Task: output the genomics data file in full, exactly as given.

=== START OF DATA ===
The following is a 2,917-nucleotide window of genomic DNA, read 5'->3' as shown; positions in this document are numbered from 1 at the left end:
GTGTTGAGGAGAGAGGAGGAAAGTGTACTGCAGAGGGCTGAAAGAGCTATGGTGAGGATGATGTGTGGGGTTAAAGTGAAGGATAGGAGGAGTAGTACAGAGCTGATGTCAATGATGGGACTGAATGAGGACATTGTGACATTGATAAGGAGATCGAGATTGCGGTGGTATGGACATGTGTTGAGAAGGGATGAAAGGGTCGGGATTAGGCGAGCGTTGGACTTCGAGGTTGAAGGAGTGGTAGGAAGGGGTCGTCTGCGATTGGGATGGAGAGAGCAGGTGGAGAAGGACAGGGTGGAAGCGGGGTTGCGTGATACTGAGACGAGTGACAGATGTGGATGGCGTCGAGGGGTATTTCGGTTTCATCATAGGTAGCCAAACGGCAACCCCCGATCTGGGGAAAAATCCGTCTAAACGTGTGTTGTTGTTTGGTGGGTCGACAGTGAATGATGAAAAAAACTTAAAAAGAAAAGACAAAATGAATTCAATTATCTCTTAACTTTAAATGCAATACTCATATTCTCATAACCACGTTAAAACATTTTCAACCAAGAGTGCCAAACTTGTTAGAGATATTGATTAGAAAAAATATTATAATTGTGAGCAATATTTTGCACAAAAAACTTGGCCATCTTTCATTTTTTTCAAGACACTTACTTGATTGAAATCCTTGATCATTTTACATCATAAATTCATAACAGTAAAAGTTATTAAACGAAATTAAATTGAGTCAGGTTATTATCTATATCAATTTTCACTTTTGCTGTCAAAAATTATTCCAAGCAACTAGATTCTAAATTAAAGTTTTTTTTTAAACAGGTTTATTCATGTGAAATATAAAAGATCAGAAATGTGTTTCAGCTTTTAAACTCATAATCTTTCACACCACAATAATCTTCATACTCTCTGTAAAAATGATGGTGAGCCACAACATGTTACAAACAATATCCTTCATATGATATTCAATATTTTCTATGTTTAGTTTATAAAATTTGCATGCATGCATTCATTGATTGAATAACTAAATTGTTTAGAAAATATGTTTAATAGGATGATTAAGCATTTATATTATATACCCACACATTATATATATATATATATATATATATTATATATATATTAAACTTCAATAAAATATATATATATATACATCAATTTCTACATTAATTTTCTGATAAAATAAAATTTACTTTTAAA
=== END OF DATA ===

The following is a 2,917-nucleotide window of genomic DNA, read 5'->3' as shown; positions in this document are numbered from 1 at the left end:
GTGTTGAGGAGAGAGGAGGAAAGTGTACTGCAGAGGGCTGAAAGAGCTATGGTGAGGATGATGTGTGGGGTTAAAGTGAAGGATAGGAGGAGTAGTACAGAGCTGATGTCAATGATGGGACTGAATGAGGACATTGTGACATTGATAAGGAGATCGAGATTGCGGTGGTATGGACATGTGTTGAGAAGGGATGAAAGGGTCGGGATTAGGCGAGCGTTGGACTTCGAGGTTGAAGGAGTGGTAGGAAGGGGTCGTCTGCGATTGGGATGGAGAGAGCAGGTGGAGAAGGACAGGGTGGAAGCGGGGTTGCGTGATACTGAGACGAGTGACAGATGTGGATGGCGTCGAGGGGTATTTCGGTTTCATCATAGGTAGCCAAACGGCAACCCCCGATCTGGGGAAAAATCCGTCTAAACGTGTGTTGTTGTTTGGTGGGTCGACAGTGAATGATGAAAAAAACTTAAAAAGAAAAGACAAAATGAATTCAATTATCTCTTAACTTTAAATGCAATACTCATATTCTCATAACCACGTTAAAACATTTTCAACCAAGAGTGCCAAACTTGTTAGAGATATTGATTAGAAAAAATATTATAATTGTGAGCAATATTTTGCACAAAAAACTTGGCCATCTTTCATTTTTTTCAAGACACTTACTTGATTGAAATCCTTGATCATTTTACATCATAAATTCATAACAGTAAAAGTTATTAAACGAAATTAAATTGAGTCAGGTTATTATCTATATCAATTTTCACTTTTGCTGTCAAAAATTATTCCAAGCAACTAGATTCTAAATTAAAGTTTTTTTTTAAACAGGTTTATTCATGTGAAATATAAAAGATCAGAAATGTGTTTCAGCTTTTAAACTCATAATCTTTCACACCACAATAATCTTCATACTCTCTGTAAAAATGATGGTGAGCCACAACATGTTACAAACAATATCCTTCATATGATATTCAATATTTTCTATGTTTAGTTTATAAAATTTGCATGCATGCATTCATTGATTGAATAACTAAATTGTTTAGAAAATATGTTTAATAGGATGATTAAGCATTTATATTATATACCCACACATTATATATATATATATATATATATATTATATATATATTAAACTTCAATAAAATATATATATATATACATCAATTTCTACATTAATTTTCTGATAAAATAAAATTTACTTTTAAA